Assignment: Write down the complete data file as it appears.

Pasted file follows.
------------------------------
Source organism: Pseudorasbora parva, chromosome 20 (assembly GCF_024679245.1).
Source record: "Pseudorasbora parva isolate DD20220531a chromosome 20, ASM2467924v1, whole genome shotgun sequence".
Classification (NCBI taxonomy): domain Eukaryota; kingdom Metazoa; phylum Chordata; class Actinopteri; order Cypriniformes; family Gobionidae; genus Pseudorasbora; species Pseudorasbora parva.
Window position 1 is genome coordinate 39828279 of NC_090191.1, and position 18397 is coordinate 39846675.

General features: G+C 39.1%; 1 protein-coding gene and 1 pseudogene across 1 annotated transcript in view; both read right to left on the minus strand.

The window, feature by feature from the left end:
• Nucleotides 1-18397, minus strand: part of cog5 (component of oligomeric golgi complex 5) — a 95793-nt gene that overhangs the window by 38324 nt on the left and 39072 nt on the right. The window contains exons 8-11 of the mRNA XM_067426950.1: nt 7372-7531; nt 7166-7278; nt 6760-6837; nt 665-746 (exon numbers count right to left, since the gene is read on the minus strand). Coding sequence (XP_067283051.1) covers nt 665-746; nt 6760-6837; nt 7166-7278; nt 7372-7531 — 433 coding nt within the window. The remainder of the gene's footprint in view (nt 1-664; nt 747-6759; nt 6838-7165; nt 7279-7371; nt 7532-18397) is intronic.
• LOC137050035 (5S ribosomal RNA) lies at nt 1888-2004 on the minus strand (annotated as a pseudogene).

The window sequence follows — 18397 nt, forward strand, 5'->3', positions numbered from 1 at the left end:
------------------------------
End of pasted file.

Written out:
Source organism: Pseudorasbora parva, chromosome 20 (assembly GCF_024679245.1).
Source record: "Pseudorasbora parva isolate DD20220531a chromosome 20, ASM2467924v1, whole genome shotgun sequence".
Classification (NCBI taxonomy): domain Eukaryota; kingdom Metazoa; phylum Chordata; class Actinopteri; order Cypriniformes; family Gobionidae; genus Pseudorasbora; species Pseudorasbora parva.
Window position 1 is genome coordinate 39828279 of NC_090191.1, and position 18397 is coordinate 39846675.

General features: G+C 39.1%; 1 protein-coding gene and 1 pseudogene across 1 annotated transcript in view; both read right to left on the minus strand.

The window, feature by feature from the left end:
• Nucleotides 1-18397, minus strand: part of cog5 (component of oligomeric golgi complex 5) — a 95793-nt gene that overhangs the window by 38324 nt on the left and 39072 nt on the right. The window contains exons 8-11 of the mRNA XM_067426950.1: nt 7372-7531; nt 7166-7278; nt 6760-6837; nt 665-746 (exon numbers count right to left, since the gene is read on the minus strand). Coding sequence (XP_067283051.1) covers nt 665-746; nt 6760-6837; nt 7166-7278; nt 7372-7531 — 433 coding nt within the window. The remainder of the gene's footprint in view (nt 1-664; nt 747-6759; nt 6838-7165; nt 7279-7371; nt 7532-18397) is intronic.
• LOC137050035 (5S ribosomal RNA) lies at nt 1888-2004 on the minus strand (annotated as a pseudogene).

The window sequence follows — 18397 nt, forward strand, 5'->3', positions numbered from 1 at the left end: